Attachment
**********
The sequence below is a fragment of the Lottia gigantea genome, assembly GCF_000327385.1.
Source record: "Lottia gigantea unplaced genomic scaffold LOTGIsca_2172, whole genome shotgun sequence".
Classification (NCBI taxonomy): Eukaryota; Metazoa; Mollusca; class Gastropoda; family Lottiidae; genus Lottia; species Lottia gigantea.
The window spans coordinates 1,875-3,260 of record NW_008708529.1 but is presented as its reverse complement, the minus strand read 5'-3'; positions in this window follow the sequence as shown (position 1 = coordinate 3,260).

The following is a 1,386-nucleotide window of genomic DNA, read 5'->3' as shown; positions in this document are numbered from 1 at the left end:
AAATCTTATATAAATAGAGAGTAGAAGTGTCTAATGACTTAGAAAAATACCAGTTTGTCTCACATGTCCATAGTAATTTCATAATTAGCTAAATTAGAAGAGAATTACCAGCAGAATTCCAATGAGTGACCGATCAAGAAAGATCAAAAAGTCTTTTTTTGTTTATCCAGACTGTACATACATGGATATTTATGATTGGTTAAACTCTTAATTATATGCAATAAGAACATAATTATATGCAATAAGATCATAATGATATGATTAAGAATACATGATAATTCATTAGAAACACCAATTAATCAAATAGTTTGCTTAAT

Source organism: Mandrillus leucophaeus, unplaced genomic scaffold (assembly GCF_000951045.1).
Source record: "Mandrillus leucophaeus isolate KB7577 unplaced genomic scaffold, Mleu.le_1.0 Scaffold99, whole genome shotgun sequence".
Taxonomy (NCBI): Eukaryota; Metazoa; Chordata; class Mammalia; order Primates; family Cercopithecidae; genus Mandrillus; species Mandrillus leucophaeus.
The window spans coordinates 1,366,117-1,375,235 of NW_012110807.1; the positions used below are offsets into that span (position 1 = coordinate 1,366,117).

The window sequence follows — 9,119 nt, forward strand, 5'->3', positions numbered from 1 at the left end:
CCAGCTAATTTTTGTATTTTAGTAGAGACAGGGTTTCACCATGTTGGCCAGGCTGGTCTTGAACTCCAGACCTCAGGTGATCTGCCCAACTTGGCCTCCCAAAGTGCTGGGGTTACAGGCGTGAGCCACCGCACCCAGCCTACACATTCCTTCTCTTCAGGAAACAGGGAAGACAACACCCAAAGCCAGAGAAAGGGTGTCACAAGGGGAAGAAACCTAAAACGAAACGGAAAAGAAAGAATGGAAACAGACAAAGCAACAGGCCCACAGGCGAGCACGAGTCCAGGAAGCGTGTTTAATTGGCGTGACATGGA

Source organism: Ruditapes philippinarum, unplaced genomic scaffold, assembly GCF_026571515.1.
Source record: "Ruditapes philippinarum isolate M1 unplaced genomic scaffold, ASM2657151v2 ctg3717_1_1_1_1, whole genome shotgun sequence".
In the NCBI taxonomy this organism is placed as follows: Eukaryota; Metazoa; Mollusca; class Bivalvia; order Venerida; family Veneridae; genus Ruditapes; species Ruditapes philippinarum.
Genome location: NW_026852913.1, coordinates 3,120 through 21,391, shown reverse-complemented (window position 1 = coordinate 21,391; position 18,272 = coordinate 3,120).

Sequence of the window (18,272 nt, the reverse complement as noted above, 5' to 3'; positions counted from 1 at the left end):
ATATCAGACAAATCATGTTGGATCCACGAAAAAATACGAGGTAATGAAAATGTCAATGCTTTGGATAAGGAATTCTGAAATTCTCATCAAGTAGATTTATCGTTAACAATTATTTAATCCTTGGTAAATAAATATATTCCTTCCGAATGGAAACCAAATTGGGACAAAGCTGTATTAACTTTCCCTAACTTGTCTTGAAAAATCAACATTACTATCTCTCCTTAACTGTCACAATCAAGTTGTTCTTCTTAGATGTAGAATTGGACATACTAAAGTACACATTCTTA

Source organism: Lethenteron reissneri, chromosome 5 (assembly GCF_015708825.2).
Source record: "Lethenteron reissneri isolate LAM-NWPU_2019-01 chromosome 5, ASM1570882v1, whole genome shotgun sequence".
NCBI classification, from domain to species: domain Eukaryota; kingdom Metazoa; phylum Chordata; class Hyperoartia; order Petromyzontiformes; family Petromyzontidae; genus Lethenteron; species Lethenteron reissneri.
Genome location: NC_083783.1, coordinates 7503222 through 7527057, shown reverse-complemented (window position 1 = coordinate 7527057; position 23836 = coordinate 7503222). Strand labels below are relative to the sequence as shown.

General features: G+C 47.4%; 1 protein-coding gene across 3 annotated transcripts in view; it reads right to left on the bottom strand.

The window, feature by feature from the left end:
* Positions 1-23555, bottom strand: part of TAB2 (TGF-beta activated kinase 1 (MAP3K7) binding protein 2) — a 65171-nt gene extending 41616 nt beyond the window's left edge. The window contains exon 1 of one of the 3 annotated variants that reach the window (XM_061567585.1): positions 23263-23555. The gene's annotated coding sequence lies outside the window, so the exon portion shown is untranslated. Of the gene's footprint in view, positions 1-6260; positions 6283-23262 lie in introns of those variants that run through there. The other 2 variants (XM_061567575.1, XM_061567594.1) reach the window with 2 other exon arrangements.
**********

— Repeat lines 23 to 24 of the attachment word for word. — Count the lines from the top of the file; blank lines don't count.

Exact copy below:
General features: G+C 47.4%; 1 protein-coding gene across 3 annotated transcripts in view; it reads right to left on the bottom strand.

The window, feature by feature from the left end: